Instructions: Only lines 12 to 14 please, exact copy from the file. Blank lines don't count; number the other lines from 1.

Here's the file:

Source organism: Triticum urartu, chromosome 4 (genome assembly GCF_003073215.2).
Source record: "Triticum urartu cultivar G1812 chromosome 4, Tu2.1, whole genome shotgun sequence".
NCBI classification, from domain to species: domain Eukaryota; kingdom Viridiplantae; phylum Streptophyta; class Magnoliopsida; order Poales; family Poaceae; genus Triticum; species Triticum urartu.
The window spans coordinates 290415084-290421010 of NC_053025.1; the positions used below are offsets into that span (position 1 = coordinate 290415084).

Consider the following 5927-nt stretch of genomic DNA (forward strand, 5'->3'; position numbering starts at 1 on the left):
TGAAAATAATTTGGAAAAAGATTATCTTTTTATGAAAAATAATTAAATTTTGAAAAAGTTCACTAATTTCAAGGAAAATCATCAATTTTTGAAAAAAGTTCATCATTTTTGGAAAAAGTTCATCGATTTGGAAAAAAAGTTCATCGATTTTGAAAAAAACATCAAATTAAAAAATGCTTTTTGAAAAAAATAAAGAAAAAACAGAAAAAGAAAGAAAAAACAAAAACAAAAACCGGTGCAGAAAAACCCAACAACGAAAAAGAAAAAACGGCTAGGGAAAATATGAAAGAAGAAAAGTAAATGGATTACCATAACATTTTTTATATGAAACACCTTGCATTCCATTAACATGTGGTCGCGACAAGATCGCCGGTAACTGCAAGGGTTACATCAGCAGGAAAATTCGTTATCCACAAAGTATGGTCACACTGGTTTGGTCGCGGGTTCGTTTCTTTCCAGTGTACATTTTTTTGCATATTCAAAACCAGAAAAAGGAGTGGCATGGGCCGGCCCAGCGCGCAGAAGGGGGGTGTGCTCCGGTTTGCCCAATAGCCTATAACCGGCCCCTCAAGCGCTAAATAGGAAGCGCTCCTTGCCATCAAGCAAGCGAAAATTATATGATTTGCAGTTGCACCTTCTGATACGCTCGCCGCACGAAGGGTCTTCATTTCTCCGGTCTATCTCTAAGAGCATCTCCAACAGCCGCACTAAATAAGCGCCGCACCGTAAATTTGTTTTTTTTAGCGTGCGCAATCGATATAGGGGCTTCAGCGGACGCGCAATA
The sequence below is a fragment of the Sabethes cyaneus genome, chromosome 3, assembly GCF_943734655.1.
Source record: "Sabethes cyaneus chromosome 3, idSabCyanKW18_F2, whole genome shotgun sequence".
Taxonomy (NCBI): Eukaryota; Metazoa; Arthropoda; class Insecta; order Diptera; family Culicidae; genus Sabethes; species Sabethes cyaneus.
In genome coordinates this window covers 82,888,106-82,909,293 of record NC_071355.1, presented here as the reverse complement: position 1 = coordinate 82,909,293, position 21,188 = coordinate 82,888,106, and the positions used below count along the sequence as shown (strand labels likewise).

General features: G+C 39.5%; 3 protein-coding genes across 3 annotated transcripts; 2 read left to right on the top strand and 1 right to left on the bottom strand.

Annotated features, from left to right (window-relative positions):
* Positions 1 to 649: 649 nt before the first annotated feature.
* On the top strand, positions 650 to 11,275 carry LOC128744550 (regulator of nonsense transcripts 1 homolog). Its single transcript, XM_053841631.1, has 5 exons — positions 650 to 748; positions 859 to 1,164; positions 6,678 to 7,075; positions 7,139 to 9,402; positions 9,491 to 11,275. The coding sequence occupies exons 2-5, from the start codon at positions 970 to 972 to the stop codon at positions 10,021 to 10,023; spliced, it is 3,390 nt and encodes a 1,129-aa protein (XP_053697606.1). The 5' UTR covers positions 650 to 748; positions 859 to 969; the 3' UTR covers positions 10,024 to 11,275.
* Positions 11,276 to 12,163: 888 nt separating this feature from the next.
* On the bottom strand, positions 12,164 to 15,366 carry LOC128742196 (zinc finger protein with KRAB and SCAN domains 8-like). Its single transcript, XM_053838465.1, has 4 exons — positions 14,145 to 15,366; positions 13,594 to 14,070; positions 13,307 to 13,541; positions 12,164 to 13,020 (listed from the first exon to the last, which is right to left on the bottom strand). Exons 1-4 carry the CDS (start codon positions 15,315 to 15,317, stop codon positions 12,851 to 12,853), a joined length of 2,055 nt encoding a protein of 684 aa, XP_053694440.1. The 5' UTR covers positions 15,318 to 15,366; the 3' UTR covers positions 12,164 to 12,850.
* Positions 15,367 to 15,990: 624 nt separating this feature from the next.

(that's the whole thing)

Annotated features, from left to right (window-relative positions):
* Positions 1 to 649: 649 nt before the first annotated feature.
* On the top strand, positions 650 to 11,275 carry LOC128744550 (regulator of nonsense transcripts 1 homolog). Its single transcript, XM_053841631.1, has 5 exons — positions 650 to 748; positions 859 to 1,164; positions 6,678 to 7,075; positions 7,139 to 9,402; positions 9,491 to 11,275. The coding sequence occupies exons 2-5, from the start codon at positions 970 to 972 to the stop codon at positions 10,021 to 10,023; spliced, it is 3,390 nt and encodes a 1,129-aa protein (XP_053697606.1). The 5' UTR covers positions 650 to 748; positions 859 to 969; the 3' UTR covers positions 10,024 to 11,275.